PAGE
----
2021 Theses Doctoral
Writing to the Rhythm of Labour: The Politics of Cultural Labour in the Chinese Revolution, 1942-1976
This dissertation examines how the complex relations between the problem of the “culture worker” (wenyi gongzuozhe) and the challenges of socialist political economy were articulated and navigated in the Chinese Revolution. The point of historical and conceptual departure for this dissertation is Mao’s Talks at the Yan’an Conference on Literature and Art in 1942. I argue that the Talks provided a conceptual vocabulary for the problem of cultural production that revolved around the problematic of “life” (shenghuo) as the site of possibility for the fashioning of the culture worker under socialism. The demand that intellectuals “enter into life” (shenru shenghuo) necessitated that writers spend long periods labouring amongst workers and peasants, a demand that sought to suspend an understanding of the masses as a reified abstraction. By the same token, this demand called for a transformation of the culture worker, as well, which was to be felt at the level of subjectivity and embodied experience. The goal was that cultural production might itself be able to intervene in the production of new kinds of social relations, above all relations of labour. The dissertation demonstrates that, across the sustained cultural and economic experiment that was Chinese socialism, the cultural itself became reconfigured as a site of labour as it frequently placed demands upon intellectuals to give up a privileged existence, in order that their bodies and pens might move to a new set of social rhythms and temporalities.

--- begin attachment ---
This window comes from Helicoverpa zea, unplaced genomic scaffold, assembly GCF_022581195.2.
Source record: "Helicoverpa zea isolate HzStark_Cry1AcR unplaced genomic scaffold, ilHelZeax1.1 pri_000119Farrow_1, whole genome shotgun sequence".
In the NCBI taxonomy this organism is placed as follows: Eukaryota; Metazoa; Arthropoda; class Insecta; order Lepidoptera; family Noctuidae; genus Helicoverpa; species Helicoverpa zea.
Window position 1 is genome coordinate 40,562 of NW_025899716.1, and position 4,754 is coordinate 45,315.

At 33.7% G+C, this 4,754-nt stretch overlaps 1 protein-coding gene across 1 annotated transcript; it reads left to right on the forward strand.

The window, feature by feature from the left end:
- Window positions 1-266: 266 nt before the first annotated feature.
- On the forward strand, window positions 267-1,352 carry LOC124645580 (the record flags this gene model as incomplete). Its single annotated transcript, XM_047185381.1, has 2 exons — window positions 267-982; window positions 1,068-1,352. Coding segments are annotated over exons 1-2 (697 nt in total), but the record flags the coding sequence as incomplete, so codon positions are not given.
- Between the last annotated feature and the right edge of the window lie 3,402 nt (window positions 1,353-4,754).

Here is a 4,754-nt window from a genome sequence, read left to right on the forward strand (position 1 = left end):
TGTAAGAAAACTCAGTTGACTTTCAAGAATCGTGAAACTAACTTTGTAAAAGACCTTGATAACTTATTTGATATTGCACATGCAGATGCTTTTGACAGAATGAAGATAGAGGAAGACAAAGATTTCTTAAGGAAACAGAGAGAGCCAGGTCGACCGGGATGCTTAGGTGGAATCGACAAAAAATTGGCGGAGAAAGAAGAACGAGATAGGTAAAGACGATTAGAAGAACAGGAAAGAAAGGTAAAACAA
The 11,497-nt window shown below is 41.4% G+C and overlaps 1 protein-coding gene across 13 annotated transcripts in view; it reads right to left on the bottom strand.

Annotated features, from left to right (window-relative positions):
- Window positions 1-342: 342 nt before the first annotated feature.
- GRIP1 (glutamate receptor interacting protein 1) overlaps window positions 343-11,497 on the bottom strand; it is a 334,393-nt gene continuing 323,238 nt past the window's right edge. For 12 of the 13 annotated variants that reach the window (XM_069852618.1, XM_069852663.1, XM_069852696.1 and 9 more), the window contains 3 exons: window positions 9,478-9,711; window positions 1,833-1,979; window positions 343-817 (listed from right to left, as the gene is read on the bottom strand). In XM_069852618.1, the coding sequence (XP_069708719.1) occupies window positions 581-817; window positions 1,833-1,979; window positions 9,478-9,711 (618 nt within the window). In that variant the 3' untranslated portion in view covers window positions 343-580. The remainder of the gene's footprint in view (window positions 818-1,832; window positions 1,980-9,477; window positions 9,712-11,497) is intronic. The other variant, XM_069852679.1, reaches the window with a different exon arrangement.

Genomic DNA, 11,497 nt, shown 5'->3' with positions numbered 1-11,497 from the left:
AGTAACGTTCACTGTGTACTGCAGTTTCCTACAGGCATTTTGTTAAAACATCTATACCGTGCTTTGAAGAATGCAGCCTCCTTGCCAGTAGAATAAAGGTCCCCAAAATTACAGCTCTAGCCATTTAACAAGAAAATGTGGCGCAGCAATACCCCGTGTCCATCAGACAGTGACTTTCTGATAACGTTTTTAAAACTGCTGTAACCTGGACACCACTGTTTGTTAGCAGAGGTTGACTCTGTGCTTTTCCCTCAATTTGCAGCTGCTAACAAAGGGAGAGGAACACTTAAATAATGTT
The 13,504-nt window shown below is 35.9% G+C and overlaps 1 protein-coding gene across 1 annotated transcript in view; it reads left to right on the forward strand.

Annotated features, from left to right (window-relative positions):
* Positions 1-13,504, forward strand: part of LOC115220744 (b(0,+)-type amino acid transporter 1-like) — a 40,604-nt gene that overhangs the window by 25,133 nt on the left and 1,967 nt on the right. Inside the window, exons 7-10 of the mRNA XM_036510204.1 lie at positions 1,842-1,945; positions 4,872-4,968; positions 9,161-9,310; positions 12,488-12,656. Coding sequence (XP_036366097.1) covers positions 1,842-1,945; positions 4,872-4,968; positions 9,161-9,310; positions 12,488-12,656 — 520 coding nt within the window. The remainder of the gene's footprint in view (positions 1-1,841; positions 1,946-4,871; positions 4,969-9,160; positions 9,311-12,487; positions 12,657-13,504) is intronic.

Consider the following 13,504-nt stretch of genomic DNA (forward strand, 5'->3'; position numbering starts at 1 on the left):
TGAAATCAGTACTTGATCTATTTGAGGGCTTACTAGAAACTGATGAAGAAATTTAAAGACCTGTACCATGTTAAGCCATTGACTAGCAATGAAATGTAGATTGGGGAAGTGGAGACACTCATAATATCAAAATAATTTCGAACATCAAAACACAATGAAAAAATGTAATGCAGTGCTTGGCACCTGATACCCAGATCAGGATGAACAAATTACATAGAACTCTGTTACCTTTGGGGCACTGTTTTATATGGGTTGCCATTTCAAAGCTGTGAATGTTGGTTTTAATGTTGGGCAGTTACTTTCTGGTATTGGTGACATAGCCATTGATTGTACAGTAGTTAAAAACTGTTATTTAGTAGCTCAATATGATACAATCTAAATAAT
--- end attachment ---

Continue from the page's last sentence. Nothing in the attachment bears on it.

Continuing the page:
This item is currently under embargo. It will be available starting 2026-05-07.
More About This Work
- Academic Units
- East Asian Languages and Cultures
- Thesis Advisors
- Liu, Lydia H.
- Ph.D., Columbia University
- Published Here
- May 19, 2021